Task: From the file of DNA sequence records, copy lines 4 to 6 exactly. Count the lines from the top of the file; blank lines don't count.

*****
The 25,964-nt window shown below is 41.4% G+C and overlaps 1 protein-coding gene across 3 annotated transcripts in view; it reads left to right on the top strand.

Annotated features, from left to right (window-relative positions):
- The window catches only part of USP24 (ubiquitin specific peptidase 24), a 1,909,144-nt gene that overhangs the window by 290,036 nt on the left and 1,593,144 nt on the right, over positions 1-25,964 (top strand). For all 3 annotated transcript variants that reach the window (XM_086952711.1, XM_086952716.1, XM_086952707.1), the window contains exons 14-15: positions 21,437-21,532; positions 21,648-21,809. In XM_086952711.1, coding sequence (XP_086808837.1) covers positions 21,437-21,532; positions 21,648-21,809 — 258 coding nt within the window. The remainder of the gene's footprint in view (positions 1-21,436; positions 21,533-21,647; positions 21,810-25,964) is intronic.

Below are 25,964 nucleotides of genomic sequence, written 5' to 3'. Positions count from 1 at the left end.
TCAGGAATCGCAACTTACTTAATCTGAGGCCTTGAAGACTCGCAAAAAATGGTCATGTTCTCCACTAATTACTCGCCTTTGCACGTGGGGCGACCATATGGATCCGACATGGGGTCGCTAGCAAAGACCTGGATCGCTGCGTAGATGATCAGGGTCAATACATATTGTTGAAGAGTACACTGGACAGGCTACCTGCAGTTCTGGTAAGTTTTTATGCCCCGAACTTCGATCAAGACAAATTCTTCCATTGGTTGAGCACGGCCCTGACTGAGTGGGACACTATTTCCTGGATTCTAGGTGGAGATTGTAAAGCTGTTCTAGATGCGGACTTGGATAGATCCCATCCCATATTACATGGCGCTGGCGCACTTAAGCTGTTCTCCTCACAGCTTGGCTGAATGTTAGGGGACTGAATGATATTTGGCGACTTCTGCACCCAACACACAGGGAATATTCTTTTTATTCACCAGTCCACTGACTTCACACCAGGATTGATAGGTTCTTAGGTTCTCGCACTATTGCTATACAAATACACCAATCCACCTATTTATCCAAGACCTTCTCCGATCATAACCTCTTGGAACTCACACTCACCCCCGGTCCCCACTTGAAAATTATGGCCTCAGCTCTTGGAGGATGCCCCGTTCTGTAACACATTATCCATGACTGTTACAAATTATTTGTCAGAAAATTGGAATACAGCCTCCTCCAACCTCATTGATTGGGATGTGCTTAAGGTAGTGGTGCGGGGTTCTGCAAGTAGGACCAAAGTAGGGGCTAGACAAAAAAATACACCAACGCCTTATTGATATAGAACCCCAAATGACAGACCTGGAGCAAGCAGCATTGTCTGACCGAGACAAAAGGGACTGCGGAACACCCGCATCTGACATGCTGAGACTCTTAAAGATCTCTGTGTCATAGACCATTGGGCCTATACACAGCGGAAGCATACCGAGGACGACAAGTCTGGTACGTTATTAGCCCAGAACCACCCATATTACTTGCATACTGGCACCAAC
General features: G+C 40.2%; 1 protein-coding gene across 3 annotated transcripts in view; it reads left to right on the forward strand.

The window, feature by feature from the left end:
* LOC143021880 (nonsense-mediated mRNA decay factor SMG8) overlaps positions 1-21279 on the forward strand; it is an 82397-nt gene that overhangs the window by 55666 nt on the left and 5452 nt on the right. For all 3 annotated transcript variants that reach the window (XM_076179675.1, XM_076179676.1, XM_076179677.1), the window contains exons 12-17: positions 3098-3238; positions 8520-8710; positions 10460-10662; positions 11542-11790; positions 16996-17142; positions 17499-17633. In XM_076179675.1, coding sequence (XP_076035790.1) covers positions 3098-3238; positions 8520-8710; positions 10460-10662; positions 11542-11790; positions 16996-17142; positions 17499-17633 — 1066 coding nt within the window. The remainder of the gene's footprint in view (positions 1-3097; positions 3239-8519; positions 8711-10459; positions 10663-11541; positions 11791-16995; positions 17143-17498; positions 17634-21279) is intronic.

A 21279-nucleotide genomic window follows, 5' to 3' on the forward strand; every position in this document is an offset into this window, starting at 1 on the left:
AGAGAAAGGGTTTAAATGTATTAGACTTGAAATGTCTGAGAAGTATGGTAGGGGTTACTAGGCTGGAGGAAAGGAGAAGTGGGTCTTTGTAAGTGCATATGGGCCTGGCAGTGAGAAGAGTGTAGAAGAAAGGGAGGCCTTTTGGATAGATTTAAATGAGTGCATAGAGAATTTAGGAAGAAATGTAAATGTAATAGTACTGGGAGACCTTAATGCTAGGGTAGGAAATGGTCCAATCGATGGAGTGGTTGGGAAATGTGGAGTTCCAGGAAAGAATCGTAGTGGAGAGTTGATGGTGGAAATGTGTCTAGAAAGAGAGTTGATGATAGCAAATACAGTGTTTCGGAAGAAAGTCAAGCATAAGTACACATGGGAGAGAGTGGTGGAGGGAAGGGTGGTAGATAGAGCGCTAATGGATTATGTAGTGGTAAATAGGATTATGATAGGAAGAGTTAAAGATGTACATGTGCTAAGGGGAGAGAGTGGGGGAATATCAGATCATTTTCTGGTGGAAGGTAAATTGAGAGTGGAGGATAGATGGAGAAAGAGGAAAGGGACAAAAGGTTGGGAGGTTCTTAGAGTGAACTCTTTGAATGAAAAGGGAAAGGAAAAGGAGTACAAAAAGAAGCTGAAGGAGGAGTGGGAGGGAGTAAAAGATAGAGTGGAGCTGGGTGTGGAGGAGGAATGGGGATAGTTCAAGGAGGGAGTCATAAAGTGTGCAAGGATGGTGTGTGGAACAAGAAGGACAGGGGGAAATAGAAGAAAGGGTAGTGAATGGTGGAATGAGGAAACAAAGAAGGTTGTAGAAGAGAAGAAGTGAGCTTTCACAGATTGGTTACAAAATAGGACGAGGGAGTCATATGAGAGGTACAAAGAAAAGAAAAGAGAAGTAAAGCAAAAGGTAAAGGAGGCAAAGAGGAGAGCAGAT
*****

Below are 25,964 nucleotides of genomic sequence, written 5' to 3'. Positions count from 1 at the left end.
TCAGGAATCGCAACTTACTTAATCTGAGGCCTTGAAGACTCGCAAAAAATGGTCATGTTCTCCACTAATTACTCGCCTTTGCACGTGGGGCGACCATATGGATCCGACATGGGGTCGCTAGCAAAGACCTGGATCGCTGCGTAGATGATCAGGGTCAATACATATTGTTGAAGAGTACACTGGACAGGCTACCTGCAGTTCTGGTAAGTTTTTATGCCCCGAACTTCGATCAAGACAAATTCTTCCATTGGTTGAGCACGGCCCTGACTGAGTGGGACACTATTTCCTGGATTCTAGGTGGAGATTGTAAAGCTGTTCTAGATGCGGACTTGGATAGATCCCATCCCATATTACATGGCGCTGGCGCACTTAAGCTGTTCTCCTCACAGCTTGGCTGAATGTTAGGGGACTGAATGATATTTGGCGACTTCTGCACCCAACACACAGGGAATATTCTTTTTATTCACCAGTCCACTGACTTCACACCAGGATTGATAGGTTCTTAGGTTCTCGCACTATTGCTATACAAATACACCAATCCACCTATTTATCCAAGACCTTCTCCGATCATAACCTCTTGGAACTCACACTCACCCCCGGTCCCCACTTGAAAATTATGGCCTCAGCTCTTGGAGGATGCCCCGTTCTGTAACACATTATCCATGACTGTTACAAATTATTTGTCAGAAAATTGGAATACAGCCTCCTCCAACCTCATTGATTGGGATGTGCTTAAGGTAGTGGTGCGGGGTTCTGCAAGTAGGACCAAAGTAGGGGCTAGACAAAAAAATACACCAACGCCTTATTGATATAGAACCCCAAATGACAGACCTGGAGCAAGCAGCATTGTCTGACCGAGACAAAAGGGACTGCGGAACACCCGCATCTGACATGCTGAGACTCTTAAAGATCTCTGTGTCATAGACCATTGGGCCTATACACAGCGGAAGCATACCGAGGACGACAAGTCTGGTACGTTATTAGCCCAGAACCACCCATATTACTTGCATACTGGCACCAAC
General features: G+C 40.2%; 1 protein-coding gene across 3 annotated transcripts in view; it reads left to right on the forward strand.